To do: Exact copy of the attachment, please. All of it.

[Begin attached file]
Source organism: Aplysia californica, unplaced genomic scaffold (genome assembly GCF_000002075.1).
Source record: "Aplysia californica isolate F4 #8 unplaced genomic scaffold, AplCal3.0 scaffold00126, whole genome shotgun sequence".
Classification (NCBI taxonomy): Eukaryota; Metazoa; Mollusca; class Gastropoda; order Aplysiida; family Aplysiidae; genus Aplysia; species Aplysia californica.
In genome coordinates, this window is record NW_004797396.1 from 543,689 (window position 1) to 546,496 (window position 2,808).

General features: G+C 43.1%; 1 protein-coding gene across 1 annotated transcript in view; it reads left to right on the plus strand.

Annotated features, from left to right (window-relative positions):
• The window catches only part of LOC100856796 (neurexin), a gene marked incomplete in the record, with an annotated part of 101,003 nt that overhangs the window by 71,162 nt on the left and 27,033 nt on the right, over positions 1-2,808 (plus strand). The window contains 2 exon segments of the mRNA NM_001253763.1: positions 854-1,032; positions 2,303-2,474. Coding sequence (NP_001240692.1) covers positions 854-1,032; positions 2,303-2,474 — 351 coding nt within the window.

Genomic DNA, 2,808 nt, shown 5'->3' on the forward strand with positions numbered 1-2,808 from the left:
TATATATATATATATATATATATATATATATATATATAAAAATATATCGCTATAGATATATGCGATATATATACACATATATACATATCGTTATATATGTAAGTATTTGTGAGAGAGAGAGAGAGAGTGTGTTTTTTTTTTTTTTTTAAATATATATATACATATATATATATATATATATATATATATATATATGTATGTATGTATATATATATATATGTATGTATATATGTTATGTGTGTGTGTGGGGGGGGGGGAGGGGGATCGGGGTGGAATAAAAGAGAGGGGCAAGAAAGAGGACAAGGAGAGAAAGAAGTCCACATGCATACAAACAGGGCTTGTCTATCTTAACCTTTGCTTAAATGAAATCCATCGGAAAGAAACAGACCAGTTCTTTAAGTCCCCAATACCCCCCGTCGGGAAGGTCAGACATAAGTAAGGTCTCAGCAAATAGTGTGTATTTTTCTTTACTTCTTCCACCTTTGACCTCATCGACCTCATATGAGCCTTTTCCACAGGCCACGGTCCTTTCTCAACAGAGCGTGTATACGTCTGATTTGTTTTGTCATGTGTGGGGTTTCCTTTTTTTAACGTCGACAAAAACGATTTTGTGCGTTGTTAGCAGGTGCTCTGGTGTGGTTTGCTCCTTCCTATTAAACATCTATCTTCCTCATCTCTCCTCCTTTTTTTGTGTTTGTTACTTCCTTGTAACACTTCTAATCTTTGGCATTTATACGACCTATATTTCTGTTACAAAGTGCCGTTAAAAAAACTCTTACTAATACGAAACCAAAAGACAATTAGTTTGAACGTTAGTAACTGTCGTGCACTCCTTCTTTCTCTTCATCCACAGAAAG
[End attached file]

Source organism: Aplysia californica, unplaced genomic scaffold (genome assembly GCF_000002075.1).
Source record: "Aplysia californica isolate F4 #8 unplaced genomic scaffold, AplCal3.0 scaffold00126, whole genome shotgun sequence".
Classification (NCBI taxonomy): Eukaryota; Metazoa; Mollusca; class Gastropoda; order Aplysiida; family Aplysiidae; genus Aplysia; species Aplysia californica.
In genome coordinates, this window is record NW_004797396.1 from 543,689 (window position 1) to 546,496 (window position 2,808).

General features: G+C 43.1%; 1 protein-coding gene across 1 annotated transcript in view; it reads left to right on the plus strand.

Annotated features, from left to right (window-relative positions):
• The window catches only part of LOC100856796 (neurexin), a gene marked incomplete in the record, with an annotated part of 101,003 nt that overhangs the window by 71,162 nt on the left and 27,033 nt on the right, over positions 1-2,808 (plus strand). The window contains 2 exon segments of the mRNA NM_001253763.1: positions 854-1,032; positions 2,303-2,474. Coding sequence (NP_001240692.1) covers positions 854-1,032; positions 2,303-2,474 — 351 coding nt within the window.

Genomic DNA, 2,808 nt, shown 5'->3' on the forward strand with positions numbered 1-2,808 from the left:
TATATATATATATATATATATATATATATATATATATAAAAATATATCGCTATAGATATATGCGATATATATACACATATATACATATCGTTATATATGTAAGTATTTGTGAGAGAGAGAGAGAGAGTGTGTTTTTTTTTTTTTTTTAAATATATATATACATATATATATATATATATATATATATATATATATGTATGTATGTATATATATATATATGTATGTATATATGTTATGTGTGTGTGTGGGGGGGGGGGAGGGGGATCGGGGTGGAATAAAAGAGAGGGGCAAGAAAGAGGACAAGGAGAGAAAGAAGTCCACATGCATACAAACAGGGCTTGTCTATCTTAACCTTTGCTTAAATGAAATCCATCGGAAAGAAACAGACCAGTTCTTTAAGTCCCCAATACCCCCCGTCGGGAAGGTCAGACATAAGTAAGGTCTCAGCAAATAGTGTGTATTTTTCTTTACTTCTTCCACCTTTGACCTCATCGACCTCATATGAGCCTTTTCCACAGGCCACGGTCCTTTCTCAACAGAGCGTGTATACGTCTGATTTGTTTTGTCATGTGTGGGGTTTCCTTTTTTTAACGTCGACAAAAACGATTTTGTGCGTTGTTAGCAGGTGCTCTGGTGTGGTTTGCTCCTTCCTATTAAACATCTATCTTCCTCATCTCTCCTCCTTTTTTTGTGTTTGTTACTTCCTTGTAACACTTCTAATCTTTGGCATTTATACGACCTATATTTCTGTTACAAAGTGCCGTTAAAAAAACTCTTACTAATACGAAACCAAAAGACAATTAGTTTGAACGTTAGTAACTGTCGTGCACTCCTTCTTTCTCTTCATCCACAGAAAG